PC Gaming At 4K Is The Killer App For Ultra HD TVs

If you’re an enthusiastic PC gamer, there is a legitimately good reason to buy a new Ultra HD TV. Consoles look good at 4K, but it’s PCs that do the most to show off the potential of the new display tech. Last Friday, I played Project CARS on LG’s new curved Ultra HD OLED TV, in glorious 4K. (4K and Ultra HD are the same thing, of course — it’s all just a marketing term for the 3840x2160pixel resolution standard.) Bandai Namco was running a special preview of the racing title, now due to be released in March next year, to show off the LG TV’s gaming abilities, so I went along to give a Formula 1 car a test drive around Mount Panorama.

First things first: it looked beautiful.

This is the kind of thing that triggers entirely irrational purchasing decisions, forcing me to spend all my money straight away like water rushing out down a drain.

Pictures don’t do it justice, especially when captured on a smartphone in the fast-fading afternoon light, but you’ll have to take my word for it. This was probably the best-looking racing game I have ever seen, being displayed on what I am certain is the best TV I have ever viewed. Resolution is only one small part of the overall picture quality race, but as gamers the world over know from the ongoing PS4 versus Xbox One polite debate (and the constant PC master race smugness), it does matter. It matters big time.

LG is really pushing gaming as a reason to pick up one of its dozen new Ultra HD TVs being released between now and Christmas, and it’s all about that screen resolution. Four times the detail of a comparable Full HD panel is a pretty good reason to pick a new TV, even if you were just planning on watching upscaled TV and Blu-rays, but if you have a source capable of creating native resolution 4K content, you’d be mad not to. And a PC gaming machine is the perfect 4K device.

In the week before, in the process of writing my review of the 65-inch $9999 LG EC970T, I spent a day sitting in front of the TV with my gaming rig — running one of Nvidia’s brand new GTX 980 graphics cards, along with an Intel Devil’s Canyon i7-4970K CPU — and playing Tomb Raider and Metro: Last Light. These are pretty good looking games, and they look even better in 4K, but Project CARS really is something else. The experience of gaming in 4K on a huge TV, rather than a monitor, is a revelation. I strongly recommend it.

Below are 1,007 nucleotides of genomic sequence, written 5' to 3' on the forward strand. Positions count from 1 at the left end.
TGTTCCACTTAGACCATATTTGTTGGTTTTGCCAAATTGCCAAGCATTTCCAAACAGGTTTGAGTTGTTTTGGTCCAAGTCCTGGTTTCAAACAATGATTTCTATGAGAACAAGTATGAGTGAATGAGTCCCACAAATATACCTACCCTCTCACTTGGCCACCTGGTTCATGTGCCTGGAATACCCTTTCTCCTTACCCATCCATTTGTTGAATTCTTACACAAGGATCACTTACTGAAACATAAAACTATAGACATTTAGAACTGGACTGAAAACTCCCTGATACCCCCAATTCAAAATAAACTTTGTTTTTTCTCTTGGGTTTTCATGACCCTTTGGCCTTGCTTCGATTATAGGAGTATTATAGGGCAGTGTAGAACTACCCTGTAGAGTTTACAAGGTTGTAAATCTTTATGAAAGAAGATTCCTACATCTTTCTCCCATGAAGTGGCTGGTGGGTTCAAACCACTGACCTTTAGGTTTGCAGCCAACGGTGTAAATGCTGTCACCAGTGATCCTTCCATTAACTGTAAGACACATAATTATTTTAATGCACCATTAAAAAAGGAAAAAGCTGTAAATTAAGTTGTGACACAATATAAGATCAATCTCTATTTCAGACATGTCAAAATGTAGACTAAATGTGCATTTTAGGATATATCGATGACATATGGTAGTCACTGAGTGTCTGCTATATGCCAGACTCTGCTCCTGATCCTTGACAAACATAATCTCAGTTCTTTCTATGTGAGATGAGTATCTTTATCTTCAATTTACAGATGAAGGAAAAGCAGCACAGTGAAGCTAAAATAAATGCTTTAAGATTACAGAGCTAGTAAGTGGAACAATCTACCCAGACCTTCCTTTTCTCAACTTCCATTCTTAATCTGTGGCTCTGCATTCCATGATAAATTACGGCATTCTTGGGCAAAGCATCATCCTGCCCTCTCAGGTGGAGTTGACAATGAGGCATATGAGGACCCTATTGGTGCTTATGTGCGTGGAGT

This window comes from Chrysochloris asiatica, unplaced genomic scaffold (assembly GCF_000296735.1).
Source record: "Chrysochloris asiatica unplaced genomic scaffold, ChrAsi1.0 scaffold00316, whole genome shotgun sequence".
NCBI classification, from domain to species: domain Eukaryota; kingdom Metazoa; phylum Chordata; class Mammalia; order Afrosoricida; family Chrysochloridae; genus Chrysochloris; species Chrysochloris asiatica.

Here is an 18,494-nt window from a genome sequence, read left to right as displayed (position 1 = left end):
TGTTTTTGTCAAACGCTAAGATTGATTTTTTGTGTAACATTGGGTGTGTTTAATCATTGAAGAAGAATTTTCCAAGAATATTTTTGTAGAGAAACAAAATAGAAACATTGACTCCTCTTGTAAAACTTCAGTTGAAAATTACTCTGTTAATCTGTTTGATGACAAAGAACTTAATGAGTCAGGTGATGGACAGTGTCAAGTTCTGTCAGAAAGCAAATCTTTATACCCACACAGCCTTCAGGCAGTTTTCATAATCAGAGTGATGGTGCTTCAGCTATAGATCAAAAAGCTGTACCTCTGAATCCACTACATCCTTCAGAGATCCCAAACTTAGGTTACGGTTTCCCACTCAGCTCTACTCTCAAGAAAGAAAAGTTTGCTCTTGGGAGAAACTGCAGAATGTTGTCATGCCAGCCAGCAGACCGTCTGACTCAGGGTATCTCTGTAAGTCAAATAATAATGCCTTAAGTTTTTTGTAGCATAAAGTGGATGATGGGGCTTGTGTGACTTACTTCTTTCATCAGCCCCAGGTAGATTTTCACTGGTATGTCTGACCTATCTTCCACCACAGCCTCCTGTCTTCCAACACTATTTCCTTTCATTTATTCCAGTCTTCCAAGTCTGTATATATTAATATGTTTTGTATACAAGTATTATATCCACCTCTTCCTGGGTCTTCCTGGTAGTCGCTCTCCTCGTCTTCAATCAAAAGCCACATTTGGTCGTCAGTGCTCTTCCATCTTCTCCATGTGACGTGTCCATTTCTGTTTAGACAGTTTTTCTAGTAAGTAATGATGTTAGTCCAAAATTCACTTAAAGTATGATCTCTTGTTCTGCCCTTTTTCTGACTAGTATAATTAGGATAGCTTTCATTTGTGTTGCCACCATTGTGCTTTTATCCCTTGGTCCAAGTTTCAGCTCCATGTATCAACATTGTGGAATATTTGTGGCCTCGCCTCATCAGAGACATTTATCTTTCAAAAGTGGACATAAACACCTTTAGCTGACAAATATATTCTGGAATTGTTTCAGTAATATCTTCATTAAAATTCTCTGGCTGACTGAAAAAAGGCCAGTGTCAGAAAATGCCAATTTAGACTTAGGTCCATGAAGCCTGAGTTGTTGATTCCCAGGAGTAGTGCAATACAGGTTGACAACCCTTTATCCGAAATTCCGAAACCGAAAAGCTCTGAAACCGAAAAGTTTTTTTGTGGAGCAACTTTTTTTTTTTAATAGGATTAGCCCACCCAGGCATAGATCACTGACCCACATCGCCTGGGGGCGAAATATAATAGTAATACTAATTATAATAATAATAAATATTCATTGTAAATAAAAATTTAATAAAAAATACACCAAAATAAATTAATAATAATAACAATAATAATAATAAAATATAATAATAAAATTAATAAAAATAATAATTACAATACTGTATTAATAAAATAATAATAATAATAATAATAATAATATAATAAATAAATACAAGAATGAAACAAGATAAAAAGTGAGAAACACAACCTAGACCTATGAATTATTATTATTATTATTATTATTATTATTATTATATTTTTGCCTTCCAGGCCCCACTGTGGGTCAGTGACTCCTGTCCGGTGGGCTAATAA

Of course, you have to have a sufficiently powerful gaming rig to handle playing modern games at Ultra HD resolutions. 3840×2160 is a lot of pixels, and if you’re used to playing on a 1080p panel then it might just bring your PC to its knees performance-wise. But as PC gamers and PC enthusiasts know, upgrades are a part of life, and if you’re the kind of gamer that doesn’t balk at spending a couple of thousand dollars on a pair of graphics cards or monitors, then the (roughly 30 per cent) price premium of Ultra HD seems to pay for itself when you consider the advantages.

Buying a $9999 TV is, on my salary, not exactly realistic. (I have an excellent Pioneer KURO that will last a little while yet, too.) $9999 is out of reach for a lot of people — although I reckon that LG will sell more 65-inch EC970Ts than it can get its hands on for quite a while; it really is an amazing TV, guys. But that particular OLED TV serves as a halo product for the rest of the LG range — and a demonstration of what 4K gaming can be — and there’s one particular screen I have my eye on and my wallet open for.

When LG announced its new TVs, two models stood out to me. One was the $9999 EC970T, but the other was the entry-level UB800T, the absolute cheapest model in the company’s Ultra HD line-up. It’s a 40-inch panel, and it’s only LED edge-lit rather than back-lit or OLED, and it only has a 50Hz native refresh rate, but it has a 4K resolution, and it’s only $999. Less than a thousand dollars for a 3840x2160pixel display, with the best pixel density of any TV you can buy in 2014? I’m sold. As a PC gamer looking for a new TV, with good speakers and HDMI input for my PS4, I honestly think I’ll go out and buy one when it’s out in November.

There’s one thing that stops me from placing a pre-order for the UB800T, and it’s input lag. Smart TVs have, as a general rule, made a little sacrifice in the lag between an image being created (by a PC, by a Blu-ray player, whatever) and it being processed and displayed on screen, in order to hook up an overlay of Smart TV info and let you run apps, browse the ‘net from your TV and so on. (All of this is superfluous if you have a PC plugged into your TV and a good wireless keyboard and mouse, by the way.) The UB800T is running LG’s older NetCast Smart TV system, and I hope that’s not a problem for its input lag and display response times. I’ll have to try it first hand to find out for sure.

Input lag is one of those things that can be quantified, but that you really have to experience in person to see how it affects you. As an aside, I’m playing my PS4 at the moment on an older 55-inch panel that has a huge amount of lag, and it’s more than a little frustrating. But let’s be fair — that, and the (moderate) extra price bump associated with Ultra HD, is just about the only impediment I can point to as a reason not to get yourself an Ultra HD screen, if you’re planning to buy or already have yourself a powerful PC gaming rig.

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